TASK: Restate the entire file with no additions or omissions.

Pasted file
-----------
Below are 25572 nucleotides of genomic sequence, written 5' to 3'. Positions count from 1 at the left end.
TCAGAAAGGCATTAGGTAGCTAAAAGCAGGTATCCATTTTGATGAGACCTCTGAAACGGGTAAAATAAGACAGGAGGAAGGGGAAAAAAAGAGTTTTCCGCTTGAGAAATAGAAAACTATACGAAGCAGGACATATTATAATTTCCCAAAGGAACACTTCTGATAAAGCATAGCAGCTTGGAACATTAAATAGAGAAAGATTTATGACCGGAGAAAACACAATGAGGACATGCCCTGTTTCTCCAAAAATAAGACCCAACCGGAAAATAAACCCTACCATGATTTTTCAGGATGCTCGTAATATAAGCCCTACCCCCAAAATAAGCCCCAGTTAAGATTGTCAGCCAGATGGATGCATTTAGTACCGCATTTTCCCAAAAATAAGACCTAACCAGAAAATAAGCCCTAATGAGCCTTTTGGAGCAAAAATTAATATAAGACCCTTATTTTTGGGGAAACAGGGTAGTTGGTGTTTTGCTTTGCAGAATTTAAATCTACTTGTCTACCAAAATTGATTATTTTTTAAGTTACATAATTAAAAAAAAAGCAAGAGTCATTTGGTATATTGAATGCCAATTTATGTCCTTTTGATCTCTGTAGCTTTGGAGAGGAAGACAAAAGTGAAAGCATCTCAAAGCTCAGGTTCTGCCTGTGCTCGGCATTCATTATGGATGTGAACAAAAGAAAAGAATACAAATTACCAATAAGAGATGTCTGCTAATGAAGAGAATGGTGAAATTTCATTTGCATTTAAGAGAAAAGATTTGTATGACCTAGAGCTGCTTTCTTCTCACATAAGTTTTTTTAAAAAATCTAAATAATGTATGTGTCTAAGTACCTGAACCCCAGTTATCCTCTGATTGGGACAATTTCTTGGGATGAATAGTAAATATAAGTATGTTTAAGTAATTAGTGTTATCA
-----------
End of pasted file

Below are 25572 nucleotides of genomic sequence, written 5' to 3'. Positions count from 1 at the left end.
TCAGAAAGGCATTAGGTAGCTAAAAGCAGGTATCCATTTTGATGAGACCTCTGAAACGGGTAAAATAAGACAGGAGGAAGGGGAAAAAAAGAGTTTTCCGCTTGAGAAATAGAAAACTATACGAAGCAGGACATATTATAATTTCCCAAAGGAACACTTCTGATAAAGCATAGCAGCTTGGAACATTAAATAGAGAAAGATTTATGACCGGAGAAAACACAATGAGGACATGCCCTGTTTCTCCAAAAATAAGACCCAACCGGAAAATAAACCCTACCATGATTTTTCAGGATGCTCGTAATATAAGCCCTACCCCCAAAATAAGCCCCAGTTAAGATTGTCAGCCAGATGGATGCATTTAGTACCGCATTTTCCCAAAAATAAGACCTAACCAGAAAATAAGCCCTAATGAGCCTTTTGGAGCAAAAATTAATATAAGACCCTTATTTTTGGGGAAACAGGGTAGTTGGTGTTTTGCTTTGCAGAATTTAAATCTACTTGTCTACCAAAATTGATTATTTTTTAAGTTACATAATTAAAAAAAAAGCAAGAGTCATTTGGTATATTGAATGCCAATTTATGTCCTTTTGATCTCTGTAGCTTTGGAGAGGAAGACAAAAGTGAAAGCATCTCAAAGCTCAGGTTCTGCCTGTGCTCGGCATTCATTATGGATGTGAACAAAAGAAAAGAATACAAATTACCAATAAGAGATGTCTGCTAATGAAGAGAATGGTGAAATTTCATTTGCATTTAAGAGAAAAGATTTGTATGACCTAGAGCTGCTTTCTTCTCACATAAGTTTTTTTAAAAAATCTAAATAATGTATGTGTCTAAGTACCTGAACCCCAGTTATCCTCTGATTGGGACAATTTCTTGGGATGAATAGTAAATATAAGTATGTTTAAGTAATTAGTGTTATCA